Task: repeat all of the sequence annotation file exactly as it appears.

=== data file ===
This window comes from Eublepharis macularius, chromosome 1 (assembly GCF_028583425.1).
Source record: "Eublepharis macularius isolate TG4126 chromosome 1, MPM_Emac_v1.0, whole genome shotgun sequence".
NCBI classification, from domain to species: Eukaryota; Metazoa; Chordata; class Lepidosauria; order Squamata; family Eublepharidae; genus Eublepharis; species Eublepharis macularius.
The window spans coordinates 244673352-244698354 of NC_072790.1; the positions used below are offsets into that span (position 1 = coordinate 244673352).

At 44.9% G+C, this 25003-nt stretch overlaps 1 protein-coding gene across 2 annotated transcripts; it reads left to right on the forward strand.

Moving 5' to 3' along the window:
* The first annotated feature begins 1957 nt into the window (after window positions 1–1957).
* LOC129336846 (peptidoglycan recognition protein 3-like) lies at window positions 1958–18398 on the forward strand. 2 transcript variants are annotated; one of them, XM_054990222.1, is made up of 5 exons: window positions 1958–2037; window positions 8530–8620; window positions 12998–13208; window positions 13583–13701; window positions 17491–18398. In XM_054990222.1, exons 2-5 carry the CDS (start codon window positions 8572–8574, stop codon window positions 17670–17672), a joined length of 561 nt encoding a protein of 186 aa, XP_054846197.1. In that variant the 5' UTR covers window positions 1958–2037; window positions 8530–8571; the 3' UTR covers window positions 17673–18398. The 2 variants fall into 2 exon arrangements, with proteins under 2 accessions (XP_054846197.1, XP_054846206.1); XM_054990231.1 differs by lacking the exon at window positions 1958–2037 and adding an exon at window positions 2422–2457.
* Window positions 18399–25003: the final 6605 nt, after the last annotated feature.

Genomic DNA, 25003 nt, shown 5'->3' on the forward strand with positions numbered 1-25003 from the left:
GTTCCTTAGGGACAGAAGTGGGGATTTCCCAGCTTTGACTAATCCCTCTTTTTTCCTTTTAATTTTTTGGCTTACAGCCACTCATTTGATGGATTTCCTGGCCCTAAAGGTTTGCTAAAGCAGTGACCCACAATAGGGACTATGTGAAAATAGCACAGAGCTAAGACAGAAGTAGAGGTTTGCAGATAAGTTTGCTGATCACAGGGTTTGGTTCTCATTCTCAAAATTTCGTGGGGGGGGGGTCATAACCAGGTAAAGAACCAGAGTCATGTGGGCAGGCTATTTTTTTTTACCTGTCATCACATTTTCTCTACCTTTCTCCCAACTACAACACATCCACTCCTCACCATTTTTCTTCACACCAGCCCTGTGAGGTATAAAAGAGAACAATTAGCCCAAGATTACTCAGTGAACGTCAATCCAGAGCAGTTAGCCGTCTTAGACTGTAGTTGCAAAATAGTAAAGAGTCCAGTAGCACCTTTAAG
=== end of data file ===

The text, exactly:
This window comes from Eublepharis macularius, chromosome 1 (assembly GCF_028583425.1).
Source record: "Eublepharis macularius isolate TG4126 chromosome 1, MPM_Emac_v1.0, whole genome shotgun sequence".
NCBI classification, from domain to species: Eukaryota; Metazoa; Chordata; class Lepidosauria; order Squamata; family Eublepharidae; genus Eublepharis; species Eublepharis macularius.
The window spans coordinates 244673352-244698354 of NC_072790.1; the positions used below are offsets into that span (position 1 = coordinate 244673352).

At 44.9% G+C, this 25003-nt stretch overlaps 1 protein-coding gene across 2 annotated transcripts; it reads left to right on the forward strand.

Moving 5' to 3' along the window:
* The first annotated feature begins 1957 nt into the window (after window positions 1–1957).
* LOC129336846 (peptidoglycan recognition protein 3-like) lies at window positions 1958–18398 on the forward strand. 2 transcript variants are annotated; one of them, XM_054990222.1, is made up of 5 exons: window positions 1958–2037; window positions 8530–8620; window positions 12998–13208; window positions 13583–13701; window positions 17491–18398. In XM_054990222.1, exons 2-5 carry the CDS (start codon window positions 8572–8574, stop codon window positions 17670–17672), a joined length of 561 nt encoding a protein of 186 aa, XP_054846197.1. In that variant the 5' UTR covers window positions 1958–2037; window positions 8530–8571; the 3' UTR covers window positions 17673–18398. The 2 variants fall into 2 exon arrangements, with proteins under 2 accessions (XP_054846197.1, XP_054846206.1); XM_054990231.1 differs by lacking the exon at window positions 1958–2037 and adding an exon at window positions 2422–2457.
* Window positions 18399–25003: the final 6605 nt, after the last annotated feature.

Genomic DNA, 25003 nt, shown 5'->3' on the forward strand with positions numbered 1-25003 from the left:
GTTCCTTAGGGACAGAAGTGGGGATTTCCCAGCTTTGACTAATCCCTCTTTTTTCCTTTTAATTTTTTGGCTTACAGCCACTCATTTGATGGATTTCCTGGCCCTAAAGGTTTGCTAAAGCAGTGACCCACAATAGGGACTATGTGAAAATAGCACAGAGCTAAGACAGAAGTAGAGGTTTGCAGATAAGTTTGCTGATCACAGGGTTTGGTTCTCATTCTCAAAATTTCGTGGGGGGGGGGTCATAACCAGGTAAAGAACCAGAGTCATGTGGGCAGGCTATTTTTTTTTACCTGTCATCACATTTTCTCTACCTTTCTCCCAACTACAACACATCCACTCCTCACCATTTTTCTTCACACCAGCCCTGTGAGGTATAAAAGAGAACAATTAGCCCAAGATTACTCAGTGAACGTCAATCCAGAGCAGTTAGCCGTCTTAGACTGTAGTTGCAAAATAGTAAAGAGTCCAGTAGCACCTTTAAG